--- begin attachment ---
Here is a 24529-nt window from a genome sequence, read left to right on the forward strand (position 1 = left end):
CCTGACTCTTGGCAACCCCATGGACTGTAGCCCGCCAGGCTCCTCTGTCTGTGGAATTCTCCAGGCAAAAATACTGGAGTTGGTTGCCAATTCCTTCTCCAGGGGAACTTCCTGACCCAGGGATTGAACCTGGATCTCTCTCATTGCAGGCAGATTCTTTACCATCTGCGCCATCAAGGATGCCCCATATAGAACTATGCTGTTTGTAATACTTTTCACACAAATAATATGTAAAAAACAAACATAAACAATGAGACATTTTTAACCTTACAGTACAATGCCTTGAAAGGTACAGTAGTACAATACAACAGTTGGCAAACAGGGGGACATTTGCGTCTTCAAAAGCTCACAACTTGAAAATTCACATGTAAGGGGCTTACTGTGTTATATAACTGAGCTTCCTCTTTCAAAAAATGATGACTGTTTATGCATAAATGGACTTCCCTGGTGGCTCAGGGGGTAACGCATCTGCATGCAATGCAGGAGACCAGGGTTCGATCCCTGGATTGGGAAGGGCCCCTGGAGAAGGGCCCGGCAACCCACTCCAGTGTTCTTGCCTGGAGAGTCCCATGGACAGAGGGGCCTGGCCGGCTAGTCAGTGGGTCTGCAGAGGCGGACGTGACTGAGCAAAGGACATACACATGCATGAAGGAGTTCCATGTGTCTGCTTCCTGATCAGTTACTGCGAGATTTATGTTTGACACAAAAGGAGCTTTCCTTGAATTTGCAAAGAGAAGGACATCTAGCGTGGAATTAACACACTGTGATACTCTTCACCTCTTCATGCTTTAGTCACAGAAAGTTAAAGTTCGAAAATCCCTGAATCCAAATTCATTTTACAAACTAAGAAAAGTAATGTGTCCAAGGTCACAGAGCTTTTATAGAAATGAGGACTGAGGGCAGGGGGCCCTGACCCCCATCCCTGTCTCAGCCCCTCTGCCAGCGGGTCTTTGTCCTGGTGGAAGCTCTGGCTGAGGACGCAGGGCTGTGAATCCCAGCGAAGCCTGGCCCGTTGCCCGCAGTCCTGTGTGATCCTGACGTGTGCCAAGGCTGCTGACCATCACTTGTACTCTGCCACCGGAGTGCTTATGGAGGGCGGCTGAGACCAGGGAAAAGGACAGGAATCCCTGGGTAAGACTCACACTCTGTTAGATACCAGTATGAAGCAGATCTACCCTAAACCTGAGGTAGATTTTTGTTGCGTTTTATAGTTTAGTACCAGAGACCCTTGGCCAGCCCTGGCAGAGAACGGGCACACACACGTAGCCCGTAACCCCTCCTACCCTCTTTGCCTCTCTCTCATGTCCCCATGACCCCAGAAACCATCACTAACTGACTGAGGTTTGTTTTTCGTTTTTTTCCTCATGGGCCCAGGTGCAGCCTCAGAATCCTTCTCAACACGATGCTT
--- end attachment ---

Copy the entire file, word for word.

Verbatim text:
Here is a 24529-nt window from a genome sequence, read left to right on the forward strand (position 1 = left end):
CCTGACTCTTGGCAACCCCATGGACTGTAGCCCGCCAGGCTCCTCTGTCTGTGGAATTCTCCAGGCAAAAATACTGGAGTTGGTTGCCAATTCCTTCTCCAGGGGAACTTCCTGACCCAGGGATTGAACCTGGATCTCTCTCATTGCAGGCAGATTCTTTACCATCTGCGCCATCAAGGATGCCCCATATAGAACTATGCTGTTTGTAATACTTTTCACACAAATAATATGTAAAAAACAAACATAAACAATGAGACATTTTTAACCTTACAGTACAATGCCTTGAAAGGTACAGTAGTACAATACAACAGTTGGCAAACAGGGGGACATTTGCGTCTTCAAAAGCTCACAACTTGAAAATTCACATGTAAGGGGCTTACTGTGTTATATAACTGAGCTTCCTCTTTCAAAAAATGATGACTGTTTATGCATAAATGGACTTCCCTGGTGGCTCAGGGGGTAACGCATCTGCATGCAATGCAGGAGACCAGGGTTCGATCCCTGGATTGGGAAGGGCCCCTGGAGAAGGGCCCGGCAACCCACTCCAGTGTTCTTGCCTGGAGAGTCCCATGGACAGAGGGGCCTGGCCGGCTAGTCAGTGGGTCTGCAGAGGCGGACGTGACTGAGCAAAGGACATACACATGCATGAAGGAGTTCCATGTGTCTGCTTCCTGATCAGTTACTGCGAGATTTATGTTTGACACAAAAGGAGCTTTCCTTGAATTTGCAAAGAGAAGGACATCTAGCGTGGAATTAACACACTGTGATACTCTTCACCTCTTCATGCTTTAGTCACAGAAAGTTAAAGTTCGAAAATCCCTGAATCCAAATTCATTTTACAAACTAAGAAAAGTAATGTGTCCAAGGTCACAGAGCTTTTATAGAAATGAGGACTGAGGGCAGGGGGCCCTGACCCCCATCCCTGTCTCAGCCCCTCTGCCAGCGGGTCTTTGTCCTGGTGGAAGCTCTGGCTGAGGACGCAGGGCTGTGAATCCCAGCGAAGCCTGGCCCGTTGCCCGCAGTCCTGTGTGATCCTGACGTGTGCCAAGGCTGCTGACCATCACTTGTACTCTGCCACCGGAGTGCTTATGGAGGGCGGCTGAGACCAGGGAAAAGGACAGGAATCCCTGGGTAAGACTCACACTCTGTTAGATACCAGTATGAAGCAGATCTACCCTAAACCTGAGGTAGATTTTTGTTGCGTTTTATAGTTTAGTACCAGAGACCCTTGGCCAGCCCTGGCAGAGAACGGGCACACACACGTAGCCCGTAACCCCTCCTACCCTCTTTGCCTCTCTCTCATGTCCCCATGACCCCAGAAACCATCACTAACTGACTGAGGTTTGTTTTTCGTTTTTTTCCTCATGGGCCCAGGTGCAGCCTCAGAATCCTTCTCAACACGATGCTT